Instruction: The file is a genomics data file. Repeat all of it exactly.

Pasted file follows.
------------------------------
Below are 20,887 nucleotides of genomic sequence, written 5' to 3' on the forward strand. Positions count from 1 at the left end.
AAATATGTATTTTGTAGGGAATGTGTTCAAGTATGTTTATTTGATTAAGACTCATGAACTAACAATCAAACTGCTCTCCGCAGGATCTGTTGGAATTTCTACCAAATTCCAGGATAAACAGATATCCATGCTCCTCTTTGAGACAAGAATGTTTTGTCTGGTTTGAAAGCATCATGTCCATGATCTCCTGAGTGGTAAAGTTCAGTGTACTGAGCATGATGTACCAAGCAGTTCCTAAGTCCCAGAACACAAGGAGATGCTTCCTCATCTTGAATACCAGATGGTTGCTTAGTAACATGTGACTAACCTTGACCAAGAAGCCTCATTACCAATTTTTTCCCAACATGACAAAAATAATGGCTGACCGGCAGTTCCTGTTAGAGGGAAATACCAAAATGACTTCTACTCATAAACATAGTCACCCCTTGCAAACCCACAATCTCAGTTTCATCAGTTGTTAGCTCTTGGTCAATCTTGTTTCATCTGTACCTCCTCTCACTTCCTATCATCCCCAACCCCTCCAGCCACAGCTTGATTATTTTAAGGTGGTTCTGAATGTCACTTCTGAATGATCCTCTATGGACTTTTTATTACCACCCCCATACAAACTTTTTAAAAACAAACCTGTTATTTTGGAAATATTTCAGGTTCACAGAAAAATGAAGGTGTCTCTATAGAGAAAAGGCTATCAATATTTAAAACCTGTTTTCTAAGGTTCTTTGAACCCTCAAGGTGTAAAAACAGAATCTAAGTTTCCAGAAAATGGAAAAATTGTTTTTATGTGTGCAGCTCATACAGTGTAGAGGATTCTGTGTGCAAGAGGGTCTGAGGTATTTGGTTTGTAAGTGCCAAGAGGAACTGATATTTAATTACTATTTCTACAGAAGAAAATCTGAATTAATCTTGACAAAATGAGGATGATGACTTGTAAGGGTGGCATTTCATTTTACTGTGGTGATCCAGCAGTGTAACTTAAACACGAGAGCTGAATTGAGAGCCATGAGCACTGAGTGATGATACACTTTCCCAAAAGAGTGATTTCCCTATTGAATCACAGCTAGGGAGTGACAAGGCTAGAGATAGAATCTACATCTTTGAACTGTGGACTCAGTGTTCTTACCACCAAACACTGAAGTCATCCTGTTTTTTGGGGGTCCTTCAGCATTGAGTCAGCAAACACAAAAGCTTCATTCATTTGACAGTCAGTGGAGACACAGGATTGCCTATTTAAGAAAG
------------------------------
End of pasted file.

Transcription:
Below are 20,887 nucleotides of genomic sequence, written 5' to 3' on the forward strand. Positions count from 1 at the left end.
AAATATGTATTTTGTAGGGAATGTGTTCAAGTATGTTTATTTGATTAAGACTCATGAACTAACAATCAAACTGCTCTCCGCAGGATCTGTTGGAATTTCTACCAAATTCCAGGATAAACAGATATCCATGCTCCTCTTTGAGACAAGAATGTTTTGTCTGGTTTGAAAGCATCATGTCCATGATCTCCTGAGTGGTAAAGTTCAGTGTACTGAGCATGATGTACCAAGCAGTTCCTAAGTCCCAGAACACAAGGAGATGCTTCCTCATCTTGAATACCAGATGGTTGCTTAGTAACATGTGACTAACCTTGACCAAGAAGCCTCATTACCAATTTTTTCCCAACATGACAAAAATAATGGCTGACCGGCAGTTCCTGTTAGAGGGAAATACCAAAATGACTTCTACTCATAAACATAGTCACCCCTTGCAAACCCACAATCTCAGTTTCATCAGTTGTTAGCTCTTGGTCAATCTTGTTTCATCTGTACCTCCTCTCACTTCCTATCATCCCCAACCCCTCCAGCCACAGCTTGATTATTTTAAGGTGGTTCTGAATGTCACTTCTGAATGATCCTCTATGGACTTTTTATTACCACCCCCATACAAACTTTTTAAAAACAAACCTGTTATTTTGGAAATATTTCAGGTTCACAGAAAAATGAAGGTGTCTCTATAGAGAAAAGGCTATCAATATTTAAAACCTGTTTTCTAAGGTTCTTTGAACCCTCAAGGTGTAAAAACAGAATCTAAGTTTCCAGAAAATGGAAAAATTGTTTTTATGTGTGCAGCTCATACAGTGTAGAGGATTCTGTGTGCAAGAGGGTCTGAGGTATTTGGTTTGTAAGTGCCAAGAGGAACTGATATTTAATTACTATTTCTACAGAAGAAAATCTGAATTAATCTTGACAAAATGAGGATGATGACTTGTAAGGGTGGCATTTCATTTTACTGTGGTGATCCAGCAGTGTAACTTAAACACGAGAGCTGAATTGAGAGCCATGAGCACTGAGTGATGATACACTTTCCCAAAAGAGTGATTTCCCTATTGAATCACAGCTAGGGAGTGACAAGGCTAGAGATAGAATCTACATCTTTGAACTGTGGACTCAGTGTTCTTACCACCAAACACTGAAGTCATCCTGTTTTTTGGGGGTCCTTCAGCATTGAGTCAGCAAACACAAAAGCTTCATTCATTTGACAGTCAGTGGAGACACAGGATTGCCTATTTAAGAAAG